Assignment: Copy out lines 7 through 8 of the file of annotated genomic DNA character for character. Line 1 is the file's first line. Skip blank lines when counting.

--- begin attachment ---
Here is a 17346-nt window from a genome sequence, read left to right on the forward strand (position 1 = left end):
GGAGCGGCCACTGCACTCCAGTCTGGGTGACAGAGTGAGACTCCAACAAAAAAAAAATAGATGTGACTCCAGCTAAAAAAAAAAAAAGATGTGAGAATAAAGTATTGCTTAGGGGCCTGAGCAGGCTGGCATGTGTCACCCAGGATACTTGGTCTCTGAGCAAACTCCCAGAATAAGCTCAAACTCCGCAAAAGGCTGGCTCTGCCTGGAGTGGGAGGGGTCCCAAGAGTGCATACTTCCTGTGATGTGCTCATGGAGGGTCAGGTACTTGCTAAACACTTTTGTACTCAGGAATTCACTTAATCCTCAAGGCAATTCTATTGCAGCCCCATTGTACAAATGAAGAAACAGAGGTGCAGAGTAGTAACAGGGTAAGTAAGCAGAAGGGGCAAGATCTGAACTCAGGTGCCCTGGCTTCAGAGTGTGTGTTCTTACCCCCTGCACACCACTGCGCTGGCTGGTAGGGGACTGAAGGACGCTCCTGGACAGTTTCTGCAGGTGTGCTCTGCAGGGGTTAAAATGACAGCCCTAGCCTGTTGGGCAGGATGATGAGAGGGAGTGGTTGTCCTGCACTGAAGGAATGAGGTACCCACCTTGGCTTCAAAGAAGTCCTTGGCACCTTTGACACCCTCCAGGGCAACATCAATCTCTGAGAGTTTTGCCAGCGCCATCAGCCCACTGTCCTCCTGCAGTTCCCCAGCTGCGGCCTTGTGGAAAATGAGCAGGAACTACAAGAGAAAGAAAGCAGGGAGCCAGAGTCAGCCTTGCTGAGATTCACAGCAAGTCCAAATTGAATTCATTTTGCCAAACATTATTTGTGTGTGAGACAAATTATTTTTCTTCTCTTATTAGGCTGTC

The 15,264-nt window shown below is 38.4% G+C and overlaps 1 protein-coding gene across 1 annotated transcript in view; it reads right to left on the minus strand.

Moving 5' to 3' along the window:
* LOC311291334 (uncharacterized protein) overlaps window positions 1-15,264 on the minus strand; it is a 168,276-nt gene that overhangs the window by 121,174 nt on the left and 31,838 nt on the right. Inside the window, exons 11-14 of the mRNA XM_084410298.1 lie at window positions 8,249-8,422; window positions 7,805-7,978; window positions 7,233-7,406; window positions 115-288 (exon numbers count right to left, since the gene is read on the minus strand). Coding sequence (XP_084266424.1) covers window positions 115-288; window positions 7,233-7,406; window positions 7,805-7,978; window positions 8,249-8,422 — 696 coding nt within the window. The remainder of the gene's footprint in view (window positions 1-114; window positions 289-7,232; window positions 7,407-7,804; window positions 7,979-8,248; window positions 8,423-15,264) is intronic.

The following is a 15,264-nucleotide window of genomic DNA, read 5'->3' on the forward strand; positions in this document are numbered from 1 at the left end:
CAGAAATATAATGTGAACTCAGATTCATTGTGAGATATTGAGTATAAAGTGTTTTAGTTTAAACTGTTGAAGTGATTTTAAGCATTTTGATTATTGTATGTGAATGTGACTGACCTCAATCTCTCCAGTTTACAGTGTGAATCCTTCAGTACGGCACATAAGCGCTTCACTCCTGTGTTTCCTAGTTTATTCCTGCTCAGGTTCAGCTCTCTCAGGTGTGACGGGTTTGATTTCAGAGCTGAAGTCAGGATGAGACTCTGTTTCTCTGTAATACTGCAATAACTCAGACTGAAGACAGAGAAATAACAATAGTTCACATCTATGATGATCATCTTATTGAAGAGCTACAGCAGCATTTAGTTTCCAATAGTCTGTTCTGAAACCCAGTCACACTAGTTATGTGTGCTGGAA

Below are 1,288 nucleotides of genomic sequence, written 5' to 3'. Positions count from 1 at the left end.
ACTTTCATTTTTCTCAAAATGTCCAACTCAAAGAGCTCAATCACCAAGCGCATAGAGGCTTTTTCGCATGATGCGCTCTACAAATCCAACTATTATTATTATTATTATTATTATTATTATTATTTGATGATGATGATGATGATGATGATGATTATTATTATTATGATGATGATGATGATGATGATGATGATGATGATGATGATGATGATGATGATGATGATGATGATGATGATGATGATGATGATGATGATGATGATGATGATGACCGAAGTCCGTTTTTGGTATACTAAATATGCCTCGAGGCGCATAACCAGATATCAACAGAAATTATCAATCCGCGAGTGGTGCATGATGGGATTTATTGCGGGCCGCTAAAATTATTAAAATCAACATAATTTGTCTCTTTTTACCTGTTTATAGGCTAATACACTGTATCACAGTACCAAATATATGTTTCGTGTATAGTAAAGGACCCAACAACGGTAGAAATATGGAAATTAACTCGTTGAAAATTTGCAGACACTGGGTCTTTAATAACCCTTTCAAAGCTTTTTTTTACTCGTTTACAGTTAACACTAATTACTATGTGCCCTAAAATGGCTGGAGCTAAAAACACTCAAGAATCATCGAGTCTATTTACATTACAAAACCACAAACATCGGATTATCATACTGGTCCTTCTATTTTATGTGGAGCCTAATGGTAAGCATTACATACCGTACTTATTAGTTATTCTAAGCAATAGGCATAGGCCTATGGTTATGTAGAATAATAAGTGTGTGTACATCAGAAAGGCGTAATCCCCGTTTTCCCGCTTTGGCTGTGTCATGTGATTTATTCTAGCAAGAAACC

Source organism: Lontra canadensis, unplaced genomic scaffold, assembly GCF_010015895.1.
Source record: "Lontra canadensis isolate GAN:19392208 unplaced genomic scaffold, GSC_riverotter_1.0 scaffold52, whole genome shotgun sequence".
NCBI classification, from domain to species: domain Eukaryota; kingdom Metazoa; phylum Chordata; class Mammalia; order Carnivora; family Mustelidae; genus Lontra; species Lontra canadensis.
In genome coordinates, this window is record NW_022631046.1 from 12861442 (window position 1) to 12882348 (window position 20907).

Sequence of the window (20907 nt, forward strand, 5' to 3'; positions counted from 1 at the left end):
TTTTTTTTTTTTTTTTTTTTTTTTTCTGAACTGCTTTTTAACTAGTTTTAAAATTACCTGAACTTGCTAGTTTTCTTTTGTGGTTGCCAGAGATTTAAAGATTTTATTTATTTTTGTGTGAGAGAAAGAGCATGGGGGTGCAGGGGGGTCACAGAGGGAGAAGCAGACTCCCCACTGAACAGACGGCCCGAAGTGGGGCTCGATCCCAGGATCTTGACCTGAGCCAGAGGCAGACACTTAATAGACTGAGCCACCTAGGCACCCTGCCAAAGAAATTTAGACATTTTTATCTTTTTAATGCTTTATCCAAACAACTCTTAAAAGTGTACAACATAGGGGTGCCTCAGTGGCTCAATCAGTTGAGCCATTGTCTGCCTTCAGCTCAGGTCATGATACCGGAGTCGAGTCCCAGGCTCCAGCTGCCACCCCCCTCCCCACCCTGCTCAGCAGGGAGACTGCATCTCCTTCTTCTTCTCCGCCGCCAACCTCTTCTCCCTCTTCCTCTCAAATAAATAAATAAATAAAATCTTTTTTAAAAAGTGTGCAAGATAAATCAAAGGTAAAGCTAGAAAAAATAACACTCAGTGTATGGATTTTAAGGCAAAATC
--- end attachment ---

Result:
CAGAAATATAATGTGAACTCAGATTCATTGTGAGATATTGAGTATAAAGTGTTTTAGTTTAAACTGTTGAAGTGATTTTAAGCATTTTGATTATTGTATGTGAATGTGACTGACCTCAATCTCTCCAGTTTACAGTGTGAATCCTTCAGTACGGCACATAAGCGCTTCACTCCTGTGTTTCCTAGTTTATTCCTGCTCAGGTTCAGCTCTCTCAGGTGTGACGGGTTTGATTTCAGAGCTGAAGTCAGGATGAGACTCTGTTTCTCTGTAATACTGCAATAACTCAGACTGAAGACAGAGAAATAACAATAGTTCACATCTATGATGATCATCTTATTGAAGAGCTACAGCAGCATTTAGTTTCCAATAGTCTGTTCTGAAACCCAGTCACACTAGTTATGTGTGCTGGAA

Below are 1,288 nucleotides of genomic sequence, written 5' to 3'. Positions count from 1 at the left end.